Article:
These should take 5-10 minutes to cook. They will float to the top when they are ready. I took them out as soon as they started to do a little dance.

They are now ready to enjoy. I had sour cream as a side for my first batch and butter for my second. The flavor is really good, so I prefer that it is not masked with anything overpowering, but that is my personal choice. The flavors all came together really well in this batch. It tasted a lot better than what I was expecting, so it was a nice surprise.

If you don’t want to cook the pierogi all at once, you can refrigerate the uncooked pierogi for another day, or you can freeze for a few weeks and then take out and boil when desired. If you didn’t use all the dough, you can always set it aside for another day and make something else (maybe cut them up and cook them in a nice broth based soup during the cold Fall and Winter months).

These can be filled with different things. I chose my ingredients because they fit the flavor profile I was craving. Some might prefer sauerkraut. Some might want the onions to be used as a topping instead of as part of the filling. There are many options out there. Just choose what works best for you.

I hope you enjoyed this recipe. Any feedback or thoughts are happily appreciated.

Stay Positive!

Visiting Three C’s on Saturday

Other than how it started, today has been a great day. It started with me waking up a little after 3AM after having a dream about being chased by a swarm of bees. Not fun, but probably happened due to a humming after the heater turned off (or was about to turn on again). I had to get up early anyway, since I was taking my car in for a regular check-up at 7:30AM. I had to leave a little earlier than I normally would have, since it was 30 degrees outside and the car was frosted over. Fortunately, I was able to make it for my appointment and then go for breakfast and a little walk, expecting the appointment to take about 1 1/2 hours. The car place and the diner are both in Catonsville, the first of today’s three C’s.

Creamed Chipped Beef on Toast with Home Fries

I walked down to Double T Diner. I normally do this every other car appointment. My usual is the Creamed Chipped Beef on Toast with Home Fries. The portions are huge and it did not disappoint. The sauce is very thick and creamy, with good flavor. There is A LOT of chipped beef in this, so they are definitely not just giving you sauce with a couple of pieces. The bread itself had very good flavor, and the home fries were also cooked well. This is a very salty dish, so you shouldn’t be eating something like this if you have restrictions. But on a 30 degree morning, this hit the spot.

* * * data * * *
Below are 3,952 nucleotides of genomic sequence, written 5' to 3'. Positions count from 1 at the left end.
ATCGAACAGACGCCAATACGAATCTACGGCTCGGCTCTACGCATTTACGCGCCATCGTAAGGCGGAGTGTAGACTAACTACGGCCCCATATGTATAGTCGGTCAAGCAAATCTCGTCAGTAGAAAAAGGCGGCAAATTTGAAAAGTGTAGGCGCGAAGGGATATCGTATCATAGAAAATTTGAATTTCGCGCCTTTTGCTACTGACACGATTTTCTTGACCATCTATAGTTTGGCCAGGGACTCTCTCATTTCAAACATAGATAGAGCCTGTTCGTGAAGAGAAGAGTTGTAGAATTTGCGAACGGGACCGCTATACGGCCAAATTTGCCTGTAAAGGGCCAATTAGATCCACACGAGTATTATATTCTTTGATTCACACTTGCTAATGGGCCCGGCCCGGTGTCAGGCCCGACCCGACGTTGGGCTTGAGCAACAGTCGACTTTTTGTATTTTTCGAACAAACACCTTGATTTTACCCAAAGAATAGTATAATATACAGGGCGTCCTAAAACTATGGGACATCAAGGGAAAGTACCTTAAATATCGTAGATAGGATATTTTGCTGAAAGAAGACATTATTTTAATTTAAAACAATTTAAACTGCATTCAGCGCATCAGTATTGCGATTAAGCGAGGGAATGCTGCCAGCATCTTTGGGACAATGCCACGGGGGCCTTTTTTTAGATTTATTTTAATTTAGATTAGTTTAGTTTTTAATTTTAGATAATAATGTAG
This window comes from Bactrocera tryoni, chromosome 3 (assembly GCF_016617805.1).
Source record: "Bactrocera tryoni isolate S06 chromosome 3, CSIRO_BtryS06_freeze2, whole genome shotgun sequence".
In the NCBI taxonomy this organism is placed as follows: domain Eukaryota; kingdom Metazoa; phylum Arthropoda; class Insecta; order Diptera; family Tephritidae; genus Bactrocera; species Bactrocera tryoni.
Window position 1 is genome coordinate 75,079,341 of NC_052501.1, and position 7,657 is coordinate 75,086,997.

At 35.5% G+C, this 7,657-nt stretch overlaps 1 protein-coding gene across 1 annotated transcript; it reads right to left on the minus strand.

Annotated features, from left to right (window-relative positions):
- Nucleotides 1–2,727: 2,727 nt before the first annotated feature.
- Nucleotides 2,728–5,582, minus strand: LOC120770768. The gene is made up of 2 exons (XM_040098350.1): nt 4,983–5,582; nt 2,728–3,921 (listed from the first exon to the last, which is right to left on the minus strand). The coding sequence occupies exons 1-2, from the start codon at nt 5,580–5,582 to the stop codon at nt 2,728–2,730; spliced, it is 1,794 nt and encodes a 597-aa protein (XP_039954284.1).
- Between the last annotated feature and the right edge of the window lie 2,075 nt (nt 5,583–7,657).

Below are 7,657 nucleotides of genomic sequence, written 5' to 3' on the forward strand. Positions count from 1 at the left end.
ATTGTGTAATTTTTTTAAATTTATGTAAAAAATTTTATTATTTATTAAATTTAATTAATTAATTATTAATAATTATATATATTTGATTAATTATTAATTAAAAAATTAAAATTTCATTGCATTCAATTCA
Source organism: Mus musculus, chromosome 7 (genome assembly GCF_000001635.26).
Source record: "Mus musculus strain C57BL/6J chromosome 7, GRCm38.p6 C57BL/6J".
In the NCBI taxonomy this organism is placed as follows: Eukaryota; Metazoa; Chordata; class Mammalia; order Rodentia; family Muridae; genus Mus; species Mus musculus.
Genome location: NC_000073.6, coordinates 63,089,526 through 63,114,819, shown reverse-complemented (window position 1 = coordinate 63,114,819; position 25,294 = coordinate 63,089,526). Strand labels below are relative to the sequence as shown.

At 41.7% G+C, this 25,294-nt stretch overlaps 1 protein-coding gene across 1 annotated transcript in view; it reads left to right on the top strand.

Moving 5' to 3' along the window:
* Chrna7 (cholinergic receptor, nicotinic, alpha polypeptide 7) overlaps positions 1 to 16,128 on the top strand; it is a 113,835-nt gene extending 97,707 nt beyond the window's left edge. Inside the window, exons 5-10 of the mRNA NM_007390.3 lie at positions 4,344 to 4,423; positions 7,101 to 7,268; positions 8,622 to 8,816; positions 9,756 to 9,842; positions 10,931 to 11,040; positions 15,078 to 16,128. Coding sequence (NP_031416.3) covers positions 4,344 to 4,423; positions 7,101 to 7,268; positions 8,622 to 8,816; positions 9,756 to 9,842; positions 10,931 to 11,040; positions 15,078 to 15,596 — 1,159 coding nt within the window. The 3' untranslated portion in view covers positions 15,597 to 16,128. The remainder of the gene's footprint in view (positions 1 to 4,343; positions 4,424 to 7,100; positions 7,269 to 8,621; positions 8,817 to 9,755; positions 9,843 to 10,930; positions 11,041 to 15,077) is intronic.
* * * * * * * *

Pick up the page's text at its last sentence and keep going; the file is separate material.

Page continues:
After I finished eating, I was planning on walking for another 45 minutes 10 an hour, but I got a call soon after that my car was ready. It only took 30 minutes instead of the expected 1 1/2 hours, which was quite a pleasant surprise. I picked up my car and decided to head over to Columbia.

I started by going to Wegman’s for a coffee drink. I know that is a lot more calories, but I needed something sweet after the hearty breakfast. They had a specialty flavor – Spiced White Chocolate. This had a smoky bourbon syrup, so I tried it. It was really good. The texture and consistency is always good at Wegman’s. I just like trying their specialty drinks when they have them. This did have a sweet flavor, but there were sips where you could get the smoky bourbon flavor in there (not real bourbon, just the flavor). This is a flavor I would try again.

I made a quick stop over at Hobby Lobby, and had fun walking through the store and seeing all the Christmas related decorations and crafts that were available. I didn’t buy anything, but saw a couple of things I might go back to get. I then made a quick stop at Whole Foods (I saw a former co-worker, which was cool), followed up by the Mall in Columbia. It didn’t open until 10AM, which is why I made the extra stops. It gave me time to walk off some of those calories I had, so it was worth it.

While at the mall, I decided to stop at Wockenfuss. I got myself a truffle, but also had a nice haul with these items. The Carmallows are usually there, but the Mint Filled Straws and the Peanut Butter Filled Pillows are seasonal. I wanted to get them while I could, since they might sell out quickly. This made for a successful trip at the mall.

I was then on my way to the third of the three C’s, Clarksville. I wanted to stop by the Common Kitchen again to try a new place.

I did happen to see a murder there. A murder of crows, to be exact. I know this is not a great picture. I couldn’t get a real close up with my cell phone, but there were a couple of other trees that had more crows, as well as another 20-30 flying around. They were constantly moving, with some flying around and some going from tree to tree. Higher above, there were some vultures circling. So there was something they were there for, but I just couldn’t see what it was. It was still fun to see.